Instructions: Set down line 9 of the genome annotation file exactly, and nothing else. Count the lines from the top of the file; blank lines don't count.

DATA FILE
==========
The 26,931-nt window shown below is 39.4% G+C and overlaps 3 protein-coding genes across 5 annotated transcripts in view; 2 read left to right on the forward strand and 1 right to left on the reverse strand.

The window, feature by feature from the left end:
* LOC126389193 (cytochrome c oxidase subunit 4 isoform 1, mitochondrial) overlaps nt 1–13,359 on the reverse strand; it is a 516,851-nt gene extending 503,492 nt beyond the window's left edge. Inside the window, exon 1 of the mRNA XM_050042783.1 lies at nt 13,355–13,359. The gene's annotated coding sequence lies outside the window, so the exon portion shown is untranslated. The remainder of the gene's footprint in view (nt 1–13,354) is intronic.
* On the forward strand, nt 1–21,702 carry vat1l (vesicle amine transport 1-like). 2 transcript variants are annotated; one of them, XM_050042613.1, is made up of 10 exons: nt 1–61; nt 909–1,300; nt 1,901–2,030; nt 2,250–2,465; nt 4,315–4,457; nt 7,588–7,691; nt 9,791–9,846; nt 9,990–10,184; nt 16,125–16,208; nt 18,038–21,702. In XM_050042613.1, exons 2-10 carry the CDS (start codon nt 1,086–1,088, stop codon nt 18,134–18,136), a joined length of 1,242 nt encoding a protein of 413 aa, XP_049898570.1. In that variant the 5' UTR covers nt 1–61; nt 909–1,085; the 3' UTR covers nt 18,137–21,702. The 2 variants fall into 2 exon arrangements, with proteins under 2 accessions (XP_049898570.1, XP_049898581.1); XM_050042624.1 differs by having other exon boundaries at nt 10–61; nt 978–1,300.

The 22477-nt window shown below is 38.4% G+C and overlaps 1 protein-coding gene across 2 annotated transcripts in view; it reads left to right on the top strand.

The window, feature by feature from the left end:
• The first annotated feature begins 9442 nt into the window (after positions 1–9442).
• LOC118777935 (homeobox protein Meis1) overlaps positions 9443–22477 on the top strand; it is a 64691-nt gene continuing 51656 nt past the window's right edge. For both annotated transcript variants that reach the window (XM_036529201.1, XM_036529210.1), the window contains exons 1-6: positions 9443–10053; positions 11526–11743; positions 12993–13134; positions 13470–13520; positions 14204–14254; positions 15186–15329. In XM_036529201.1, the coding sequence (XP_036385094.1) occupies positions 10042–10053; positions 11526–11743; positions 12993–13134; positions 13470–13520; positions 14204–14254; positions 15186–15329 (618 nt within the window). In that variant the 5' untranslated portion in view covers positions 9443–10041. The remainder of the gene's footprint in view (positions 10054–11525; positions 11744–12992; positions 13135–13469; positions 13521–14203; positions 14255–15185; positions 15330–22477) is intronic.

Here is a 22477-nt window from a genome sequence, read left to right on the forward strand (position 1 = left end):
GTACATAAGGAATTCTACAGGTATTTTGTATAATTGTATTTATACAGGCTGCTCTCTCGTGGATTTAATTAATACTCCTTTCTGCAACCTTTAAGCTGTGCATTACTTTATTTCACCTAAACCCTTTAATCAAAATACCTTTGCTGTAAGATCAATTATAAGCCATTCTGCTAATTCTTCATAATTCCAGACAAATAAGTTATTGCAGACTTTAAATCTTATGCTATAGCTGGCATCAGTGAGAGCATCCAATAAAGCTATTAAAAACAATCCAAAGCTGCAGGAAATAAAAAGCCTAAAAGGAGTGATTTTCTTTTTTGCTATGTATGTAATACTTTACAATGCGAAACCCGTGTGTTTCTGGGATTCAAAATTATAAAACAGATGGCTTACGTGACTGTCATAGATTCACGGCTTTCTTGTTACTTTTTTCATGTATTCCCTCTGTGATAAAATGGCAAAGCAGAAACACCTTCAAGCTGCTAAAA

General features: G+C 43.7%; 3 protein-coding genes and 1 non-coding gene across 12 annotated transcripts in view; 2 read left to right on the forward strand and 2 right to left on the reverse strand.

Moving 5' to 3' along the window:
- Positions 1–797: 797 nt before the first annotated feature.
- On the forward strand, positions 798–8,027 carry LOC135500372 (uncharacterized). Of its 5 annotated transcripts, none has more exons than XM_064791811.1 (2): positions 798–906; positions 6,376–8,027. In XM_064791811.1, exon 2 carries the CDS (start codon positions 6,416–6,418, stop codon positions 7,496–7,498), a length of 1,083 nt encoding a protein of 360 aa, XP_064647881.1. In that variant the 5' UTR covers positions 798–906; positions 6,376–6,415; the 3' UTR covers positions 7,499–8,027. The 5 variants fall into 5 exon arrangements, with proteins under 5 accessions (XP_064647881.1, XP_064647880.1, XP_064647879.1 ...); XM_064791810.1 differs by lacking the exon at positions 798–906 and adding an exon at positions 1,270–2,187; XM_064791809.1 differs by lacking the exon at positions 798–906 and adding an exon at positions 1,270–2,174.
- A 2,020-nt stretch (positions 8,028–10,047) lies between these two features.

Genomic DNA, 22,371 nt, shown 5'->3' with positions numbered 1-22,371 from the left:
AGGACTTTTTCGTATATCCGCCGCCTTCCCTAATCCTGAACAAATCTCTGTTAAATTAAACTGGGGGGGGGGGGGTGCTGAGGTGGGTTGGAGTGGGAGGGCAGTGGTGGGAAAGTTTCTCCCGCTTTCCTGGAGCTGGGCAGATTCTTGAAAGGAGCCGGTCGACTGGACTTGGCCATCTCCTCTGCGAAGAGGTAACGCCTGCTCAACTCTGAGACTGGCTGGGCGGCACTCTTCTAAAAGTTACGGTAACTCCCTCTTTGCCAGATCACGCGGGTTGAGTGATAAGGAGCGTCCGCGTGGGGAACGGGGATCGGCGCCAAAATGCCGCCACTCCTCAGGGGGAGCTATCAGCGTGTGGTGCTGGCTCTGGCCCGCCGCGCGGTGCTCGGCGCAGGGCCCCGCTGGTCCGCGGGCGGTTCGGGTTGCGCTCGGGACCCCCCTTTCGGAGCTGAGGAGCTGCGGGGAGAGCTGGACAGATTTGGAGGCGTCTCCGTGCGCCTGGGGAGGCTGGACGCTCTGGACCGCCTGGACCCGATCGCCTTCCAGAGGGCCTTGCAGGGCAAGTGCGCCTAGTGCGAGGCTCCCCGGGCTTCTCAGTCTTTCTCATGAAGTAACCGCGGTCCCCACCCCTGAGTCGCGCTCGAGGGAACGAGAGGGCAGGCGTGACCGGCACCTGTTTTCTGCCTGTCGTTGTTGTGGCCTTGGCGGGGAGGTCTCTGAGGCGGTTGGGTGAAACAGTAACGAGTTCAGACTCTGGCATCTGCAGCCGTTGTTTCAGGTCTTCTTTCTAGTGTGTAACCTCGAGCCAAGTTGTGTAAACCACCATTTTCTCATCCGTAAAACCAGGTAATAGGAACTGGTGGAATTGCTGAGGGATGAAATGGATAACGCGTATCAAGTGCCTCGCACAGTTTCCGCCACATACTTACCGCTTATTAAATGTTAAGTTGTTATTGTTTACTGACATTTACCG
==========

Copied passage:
Here is a 22477-nt window from a genome sequence, read left to right on the forward strand (position 1 = left end):